Senior Biden official says information classification system undermines national security and public trust

The intelligence community’s decision to broadly classify much of its information and documents is eroding public trust in the government and hampering decision-making, national intelligence director April HainesApril HainesVirtual Realities May Solve Fermi Paradox of Aliens Federal Judge Dismisses Lawsuit Against Former Top Saudi Intelligence Official Overnight Defense & National Security – Russian Military Moves Concern MORE said Thursday in a letter to lawmakers.

The recognition comes in response to an October letter from Sens. Ron WydenRonald (Ron) Lee WydenSenate Democrats urge Biden to secure beefed up child tax credit in Energy and Environment spending deal overnight – High Court to hear water rule case Democrats face reduced program after setbacks MORE (D-Oré.) and jerry moranGerald (Jerry) MoranThese Senate seats are up for grabs in 2022 Energy and Environment Overnight – Starting from Scratch on Climate, Spending Bill Eight senators call on Biden to reverse course on US solar tariffs era Trump MORE (R-Kansas), longtime critics of a classification system they say needs reform.

Haines supported this view, writing that “the shortcomings of the current classification system undermine our national security, as well as crucial democratic goals, by obstructing our ability to share information in a timely manner, whether with our intelligence partners, our supervisory bodies or, where appropriate, with the general public.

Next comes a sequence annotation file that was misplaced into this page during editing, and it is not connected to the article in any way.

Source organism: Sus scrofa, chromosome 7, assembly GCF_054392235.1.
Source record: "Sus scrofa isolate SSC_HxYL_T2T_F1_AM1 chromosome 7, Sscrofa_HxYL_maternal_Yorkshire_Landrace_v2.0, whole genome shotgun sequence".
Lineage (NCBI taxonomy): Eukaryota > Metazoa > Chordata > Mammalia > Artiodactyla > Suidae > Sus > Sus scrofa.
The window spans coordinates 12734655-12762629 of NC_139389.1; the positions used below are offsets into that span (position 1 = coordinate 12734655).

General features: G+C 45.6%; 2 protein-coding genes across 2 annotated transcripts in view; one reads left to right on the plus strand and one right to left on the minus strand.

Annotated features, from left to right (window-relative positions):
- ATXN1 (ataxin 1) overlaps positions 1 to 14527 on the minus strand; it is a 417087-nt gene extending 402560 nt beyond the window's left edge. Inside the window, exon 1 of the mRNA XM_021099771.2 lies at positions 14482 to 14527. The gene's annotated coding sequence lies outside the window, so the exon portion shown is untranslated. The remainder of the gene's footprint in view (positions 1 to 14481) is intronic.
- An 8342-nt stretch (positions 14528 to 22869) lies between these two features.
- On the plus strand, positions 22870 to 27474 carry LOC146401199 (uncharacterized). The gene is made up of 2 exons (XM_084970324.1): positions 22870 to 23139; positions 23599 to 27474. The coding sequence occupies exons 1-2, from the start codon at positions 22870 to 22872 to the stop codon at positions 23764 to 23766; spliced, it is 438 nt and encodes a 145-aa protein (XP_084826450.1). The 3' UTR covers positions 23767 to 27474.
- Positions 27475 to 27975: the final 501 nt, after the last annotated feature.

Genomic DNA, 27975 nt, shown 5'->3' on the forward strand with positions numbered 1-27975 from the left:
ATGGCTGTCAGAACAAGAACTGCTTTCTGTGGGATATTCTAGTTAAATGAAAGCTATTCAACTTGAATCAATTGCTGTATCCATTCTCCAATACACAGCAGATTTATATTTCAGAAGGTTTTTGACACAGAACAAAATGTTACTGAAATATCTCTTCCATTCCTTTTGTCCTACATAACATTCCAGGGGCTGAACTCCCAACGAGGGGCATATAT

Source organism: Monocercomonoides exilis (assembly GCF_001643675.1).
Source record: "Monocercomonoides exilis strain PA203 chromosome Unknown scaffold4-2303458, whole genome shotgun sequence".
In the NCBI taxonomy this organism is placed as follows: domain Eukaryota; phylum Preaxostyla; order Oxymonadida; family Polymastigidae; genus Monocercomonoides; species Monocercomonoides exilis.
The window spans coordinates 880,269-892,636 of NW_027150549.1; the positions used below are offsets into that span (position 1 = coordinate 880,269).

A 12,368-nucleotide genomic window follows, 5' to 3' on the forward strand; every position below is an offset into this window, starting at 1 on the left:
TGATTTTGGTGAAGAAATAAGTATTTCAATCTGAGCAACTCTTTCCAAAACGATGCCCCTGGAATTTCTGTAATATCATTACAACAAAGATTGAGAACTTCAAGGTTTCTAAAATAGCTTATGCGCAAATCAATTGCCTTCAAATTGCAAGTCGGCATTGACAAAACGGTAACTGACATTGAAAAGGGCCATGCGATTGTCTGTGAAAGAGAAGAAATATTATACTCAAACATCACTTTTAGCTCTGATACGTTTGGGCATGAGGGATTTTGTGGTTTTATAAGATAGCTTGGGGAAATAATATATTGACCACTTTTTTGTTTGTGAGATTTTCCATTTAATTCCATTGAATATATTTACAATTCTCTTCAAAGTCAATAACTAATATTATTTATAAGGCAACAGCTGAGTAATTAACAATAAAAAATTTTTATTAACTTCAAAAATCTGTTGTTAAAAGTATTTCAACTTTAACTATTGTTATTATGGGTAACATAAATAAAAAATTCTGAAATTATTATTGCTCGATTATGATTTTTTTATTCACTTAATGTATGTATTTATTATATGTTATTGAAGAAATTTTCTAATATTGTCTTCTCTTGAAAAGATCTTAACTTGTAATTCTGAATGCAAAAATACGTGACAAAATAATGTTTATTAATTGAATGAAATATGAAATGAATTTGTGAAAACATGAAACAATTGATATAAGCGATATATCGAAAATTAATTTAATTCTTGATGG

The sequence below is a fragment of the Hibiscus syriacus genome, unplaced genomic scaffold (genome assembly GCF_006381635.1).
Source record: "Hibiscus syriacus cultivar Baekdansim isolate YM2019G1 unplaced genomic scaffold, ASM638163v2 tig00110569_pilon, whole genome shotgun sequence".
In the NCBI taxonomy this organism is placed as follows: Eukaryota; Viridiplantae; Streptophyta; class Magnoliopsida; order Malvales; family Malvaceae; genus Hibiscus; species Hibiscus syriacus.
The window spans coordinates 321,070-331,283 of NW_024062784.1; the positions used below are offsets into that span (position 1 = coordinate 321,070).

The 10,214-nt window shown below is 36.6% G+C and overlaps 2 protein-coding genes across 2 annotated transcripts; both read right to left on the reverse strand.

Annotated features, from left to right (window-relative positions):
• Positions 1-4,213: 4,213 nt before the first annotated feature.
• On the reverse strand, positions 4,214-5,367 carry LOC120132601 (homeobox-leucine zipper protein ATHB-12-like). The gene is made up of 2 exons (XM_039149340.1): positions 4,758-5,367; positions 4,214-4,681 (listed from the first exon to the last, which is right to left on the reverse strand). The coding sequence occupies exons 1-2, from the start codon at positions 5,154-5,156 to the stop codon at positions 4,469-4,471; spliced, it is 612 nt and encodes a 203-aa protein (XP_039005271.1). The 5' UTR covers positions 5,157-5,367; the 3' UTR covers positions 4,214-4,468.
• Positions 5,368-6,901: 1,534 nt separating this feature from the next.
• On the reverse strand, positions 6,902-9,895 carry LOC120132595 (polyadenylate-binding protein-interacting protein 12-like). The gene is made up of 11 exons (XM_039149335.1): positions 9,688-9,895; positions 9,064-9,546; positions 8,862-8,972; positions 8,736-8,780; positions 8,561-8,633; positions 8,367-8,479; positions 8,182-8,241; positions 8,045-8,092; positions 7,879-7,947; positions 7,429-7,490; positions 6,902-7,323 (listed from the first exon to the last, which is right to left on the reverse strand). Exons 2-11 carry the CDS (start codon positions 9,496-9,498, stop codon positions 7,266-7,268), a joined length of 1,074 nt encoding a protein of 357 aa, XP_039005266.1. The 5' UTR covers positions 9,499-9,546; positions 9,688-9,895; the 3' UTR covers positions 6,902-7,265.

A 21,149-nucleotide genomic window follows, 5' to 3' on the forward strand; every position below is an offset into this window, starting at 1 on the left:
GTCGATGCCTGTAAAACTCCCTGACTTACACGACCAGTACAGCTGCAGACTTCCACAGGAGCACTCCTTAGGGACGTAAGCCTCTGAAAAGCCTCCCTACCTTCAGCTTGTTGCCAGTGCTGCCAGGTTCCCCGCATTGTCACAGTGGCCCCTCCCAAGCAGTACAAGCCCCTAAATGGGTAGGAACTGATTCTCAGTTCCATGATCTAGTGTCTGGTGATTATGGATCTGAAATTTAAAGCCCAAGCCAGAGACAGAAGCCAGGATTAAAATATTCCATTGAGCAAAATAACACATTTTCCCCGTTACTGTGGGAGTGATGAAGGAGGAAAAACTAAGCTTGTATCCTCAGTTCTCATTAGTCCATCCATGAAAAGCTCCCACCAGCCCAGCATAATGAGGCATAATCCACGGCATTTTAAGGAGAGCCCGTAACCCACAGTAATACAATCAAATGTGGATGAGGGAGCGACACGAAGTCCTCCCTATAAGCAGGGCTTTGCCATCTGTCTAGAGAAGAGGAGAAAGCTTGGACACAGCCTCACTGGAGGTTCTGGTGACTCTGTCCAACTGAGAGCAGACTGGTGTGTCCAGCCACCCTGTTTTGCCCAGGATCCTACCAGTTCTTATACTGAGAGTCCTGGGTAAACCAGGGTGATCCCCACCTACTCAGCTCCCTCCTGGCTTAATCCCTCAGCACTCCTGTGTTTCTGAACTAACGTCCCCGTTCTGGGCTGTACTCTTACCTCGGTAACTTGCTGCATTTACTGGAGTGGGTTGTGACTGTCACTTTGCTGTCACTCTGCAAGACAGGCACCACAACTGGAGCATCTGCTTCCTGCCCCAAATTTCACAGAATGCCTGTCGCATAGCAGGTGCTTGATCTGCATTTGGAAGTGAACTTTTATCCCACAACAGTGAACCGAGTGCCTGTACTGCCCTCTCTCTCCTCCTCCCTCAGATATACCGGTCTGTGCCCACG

“This reduces the ability of the intelligence community (IC) to effectively support the decision-making of high-level policy makers and further erodes the fundamental trust our citizens have in their government,” Haines continued.

Last year, senators called the classification system ‘outdated’, while good governance and transparency groups argued the system may be too restrictive, allowing the government to hide important information from the public. or cover up failures.

Government employees face massive consequences for leaking such information, while attempts to obtain it through public records requests can require litigation that drags on for years.

Haines’ letter refers to some included examples of the intelligence community’s efforts to reform the system, but ironically these details are excluded from the public release of his letter because it cannot be considered unclassified “until deleted attachments”.

“Director Haines clearly recognizes that the currently broken classification system harms the national security of the United States while eroding public trust in government. The DNI has offered to work with us to reform the system, and as members of the Senate Intelligence and Appropriations Committees, we intend to do so,” Wyden and Moran said in a joint statement.